Debate rages: Is Mexico tough enough on drug trade?
March 27, 1998
Senate votes down resolution to decertify Mexico
Web posted at: 10:46 p.m. EST (0346 GMT)
WASHINGTON (CNN) -- Though the U.S. Senate refused Thursday to decertify Mexico as a partner in the war against illegal drugs, the debate is likely to continue over whether Mexican officials are doing enough to stop drug trafficking.
That debate is being fueled by a story in The New York Times, published the same day the Senate took its final vote on Mexican certification. The newspaper released details of a February report by the U.S. Drug Enforcement Administration to Attorney General Janet Reno critical of corruption in the Mexican army.
The Times said that the DEA found that there were extensive ties between drug gangs and the Mexican army, which U.S. officials consider to be essential in cross-border drug enforcement efforts.
A drug enforcement official told the newspaper that if indications of the Mexican military's wider involvement with drug trafficking prove true, "it points to much of our work in Mexico being an exercise in futility."
Report denounced by Mexican officials
But Mexican officials denounced the Times report, insisting that the Mexican military and other parts of the government are doing their part in the war on drugs.
"We are cooperating. The Mexican army is cooperating," said Mexican Foreign Minister Rosario Green. "President [Ernesto] Zedillo has strongly said that this is a very important issue to us because of national security reasons."
At the Mexican border
Mexican officials point to the arrest last year of Gen. Jesus Gutierrez Rebollo, once the country's top drug fighter, on charges that he was involved with drug traffickers. That, they say, proves that they are serious about getting tough on corruption. And the U.S. State Department agrees.
"We believe the Mexican military is vigorously investigating, prosecuting and punishing corruption," said State Department spokesman James Rubin.
However, Rubin added, "It's impossible to imagine that the Mexican military, like other Mexican institutions, will not be challenged to some extent by drug corruption."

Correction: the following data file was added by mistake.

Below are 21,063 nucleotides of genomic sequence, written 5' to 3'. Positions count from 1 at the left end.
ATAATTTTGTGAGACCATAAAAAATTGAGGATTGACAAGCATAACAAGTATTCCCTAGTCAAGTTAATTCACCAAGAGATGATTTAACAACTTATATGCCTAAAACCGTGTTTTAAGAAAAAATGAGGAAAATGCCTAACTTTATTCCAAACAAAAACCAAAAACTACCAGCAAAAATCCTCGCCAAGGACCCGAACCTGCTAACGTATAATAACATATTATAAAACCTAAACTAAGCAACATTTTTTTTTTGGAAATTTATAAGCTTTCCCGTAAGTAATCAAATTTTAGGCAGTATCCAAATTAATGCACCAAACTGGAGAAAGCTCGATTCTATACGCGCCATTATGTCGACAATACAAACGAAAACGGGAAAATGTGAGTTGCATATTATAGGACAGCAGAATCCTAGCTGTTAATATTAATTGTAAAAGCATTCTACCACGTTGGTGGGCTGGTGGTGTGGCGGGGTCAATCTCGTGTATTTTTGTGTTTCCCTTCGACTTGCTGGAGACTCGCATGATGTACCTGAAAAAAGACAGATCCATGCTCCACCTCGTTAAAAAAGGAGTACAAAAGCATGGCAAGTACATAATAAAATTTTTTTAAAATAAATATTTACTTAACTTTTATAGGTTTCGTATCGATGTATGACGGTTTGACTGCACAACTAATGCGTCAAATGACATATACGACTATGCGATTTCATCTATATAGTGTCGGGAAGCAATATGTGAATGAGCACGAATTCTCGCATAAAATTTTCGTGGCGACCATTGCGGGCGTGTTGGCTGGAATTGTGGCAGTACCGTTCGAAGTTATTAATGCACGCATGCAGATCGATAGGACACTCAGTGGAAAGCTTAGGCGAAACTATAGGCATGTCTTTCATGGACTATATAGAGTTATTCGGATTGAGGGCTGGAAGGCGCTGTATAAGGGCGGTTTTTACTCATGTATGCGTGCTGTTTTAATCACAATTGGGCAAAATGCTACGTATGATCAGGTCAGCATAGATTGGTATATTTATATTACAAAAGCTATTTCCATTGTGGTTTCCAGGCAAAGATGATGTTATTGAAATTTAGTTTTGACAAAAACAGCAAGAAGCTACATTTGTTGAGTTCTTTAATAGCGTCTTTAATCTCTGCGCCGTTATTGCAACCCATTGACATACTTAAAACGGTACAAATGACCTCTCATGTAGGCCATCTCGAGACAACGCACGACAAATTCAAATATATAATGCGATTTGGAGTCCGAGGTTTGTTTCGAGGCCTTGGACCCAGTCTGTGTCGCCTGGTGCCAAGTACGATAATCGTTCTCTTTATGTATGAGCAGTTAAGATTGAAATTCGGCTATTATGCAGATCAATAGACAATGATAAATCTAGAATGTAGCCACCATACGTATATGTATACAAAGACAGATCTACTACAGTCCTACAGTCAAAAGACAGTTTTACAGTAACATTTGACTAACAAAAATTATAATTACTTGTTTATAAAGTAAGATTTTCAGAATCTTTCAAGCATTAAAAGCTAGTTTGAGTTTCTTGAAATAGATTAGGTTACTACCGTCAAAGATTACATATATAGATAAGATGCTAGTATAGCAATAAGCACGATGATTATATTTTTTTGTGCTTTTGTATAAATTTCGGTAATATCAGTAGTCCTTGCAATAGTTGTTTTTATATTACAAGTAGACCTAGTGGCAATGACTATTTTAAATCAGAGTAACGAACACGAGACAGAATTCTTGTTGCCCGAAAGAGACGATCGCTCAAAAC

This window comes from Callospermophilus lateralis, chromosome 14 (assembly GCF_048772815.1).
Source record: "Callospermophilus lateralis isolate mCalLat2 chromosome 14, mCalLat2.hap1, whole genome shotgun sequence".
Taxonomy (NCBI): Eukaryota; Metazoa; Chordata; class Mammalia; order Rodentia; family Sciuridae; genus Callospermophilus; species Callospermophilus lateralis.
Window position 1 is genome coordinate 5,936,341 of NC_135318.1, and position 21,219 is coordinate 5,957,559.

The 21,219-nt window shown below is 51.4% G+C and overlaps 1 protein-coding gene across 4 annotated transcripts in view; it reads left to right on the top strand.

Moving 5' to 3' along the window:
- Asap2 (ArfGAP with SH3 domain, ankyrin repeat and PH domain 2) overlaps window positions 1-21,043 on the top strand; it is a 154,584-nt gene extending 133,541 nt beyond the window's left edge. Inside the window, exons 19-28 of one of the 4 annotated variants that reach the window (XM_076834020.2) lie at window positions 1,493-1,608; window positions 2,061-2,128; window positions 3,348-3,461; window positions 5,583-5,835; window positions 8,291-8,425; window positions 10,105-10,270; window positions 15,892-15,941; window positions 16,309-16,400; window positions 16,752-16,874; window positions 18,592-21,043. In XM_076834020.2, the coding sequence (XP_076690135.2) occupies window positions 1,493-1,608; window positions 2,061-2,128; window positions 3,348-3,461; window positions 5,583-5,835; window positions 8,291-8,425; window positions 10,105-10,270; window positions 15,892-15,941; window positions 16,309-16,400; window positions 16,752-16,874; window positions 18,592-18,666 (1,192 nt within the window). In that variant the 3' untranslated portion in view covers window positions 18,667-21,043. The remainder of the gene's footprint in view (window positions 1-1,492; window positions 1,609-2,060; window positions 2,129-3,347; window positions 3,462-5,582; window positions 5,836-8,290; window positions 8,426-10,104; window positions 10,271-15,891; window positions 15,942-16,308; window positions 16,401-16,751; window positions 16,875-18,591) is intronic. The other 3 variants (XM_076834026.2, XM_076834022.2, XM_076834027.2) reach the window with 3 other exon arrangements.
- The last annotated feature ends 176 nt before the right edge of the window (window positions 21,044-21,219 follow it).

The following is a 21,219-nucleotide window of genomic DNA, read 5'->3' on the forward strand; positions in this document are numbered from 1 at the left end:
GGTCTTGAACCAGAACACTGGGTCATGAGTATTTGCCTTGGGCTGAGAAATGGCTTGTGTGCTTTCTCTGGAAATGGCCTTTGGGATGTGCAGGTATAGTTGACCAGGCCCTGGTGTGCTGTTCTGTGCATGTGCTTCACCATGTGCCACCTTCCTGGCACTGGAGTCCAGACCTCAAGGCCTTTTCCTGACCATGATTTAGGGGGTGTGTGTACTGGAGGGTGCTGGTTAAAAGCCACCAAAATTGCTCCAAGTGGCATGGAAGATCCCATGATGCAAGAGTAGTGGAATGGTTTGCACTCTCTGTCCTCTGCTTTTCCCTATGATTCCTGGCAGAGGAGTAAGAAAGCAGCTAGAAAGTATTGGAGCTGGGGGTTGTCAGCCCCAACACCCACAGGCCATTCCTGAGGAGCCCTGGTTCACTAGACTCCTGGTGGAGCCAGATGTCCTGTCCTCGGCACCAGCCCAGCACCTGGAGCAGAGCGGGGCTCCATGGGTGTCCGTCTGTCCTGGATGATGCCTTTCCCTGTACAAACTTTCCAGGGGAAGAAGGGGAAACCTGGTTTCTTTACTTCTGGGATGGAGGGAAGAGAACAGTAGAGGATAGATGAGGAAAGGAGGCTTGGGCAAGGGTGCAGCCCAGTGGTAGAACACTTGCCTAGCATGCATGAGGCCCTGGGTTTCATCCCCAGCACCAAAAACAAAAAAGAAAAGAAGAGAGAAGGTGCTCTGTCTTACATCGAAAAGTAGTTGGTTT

Green and other Mexican officials also questioned the timing of the leak of the DEA's report to the Times.
"[What's] really very interesting to note is that whenever we are ready to go on with this important exercise of cooperation, things happen ... and all of a sudden, it seems like cooperation could be substituted by confrontation," Green said.
Measure fails in Senate by 54-45 vote
In March, the Clinton administration certified that Mexico was cooperating with U.S. drug control operations. Under a 1961 U.S. law, countries that aren't certified face trade sanctions and limits on foreign aid.
But Sen. Diane Feinstein, D-California, and Sen. Paul Coverdell, R-Georgia, introduced a resolution that would have overturned that certification. Late Thursday night, it failed by a vote of 54-45.
Feinstein, whose state shares a border with Mexico, called Mexico's drug enforcement efforts "an inflated balloon -- impressive to look at but hollow at the core and easily punctured."
But Sen. Christopher Dodd, D-Connecticut, said overturning certification would cause "untold complications" in U.S.-Mexican relations. And he said that it was unfair to criticize Mexico for failing to stem a drug problem that is being created by demand in the United States.
"It's because of our failure to deal with this issue, the underlying cause of it," Dodd said, adding that he rejected the idea "that if we scream loud enough at these other countries we're somehow going to get far better cooperation."
Correspondent Jennifer Auther and Reuters contributed to this report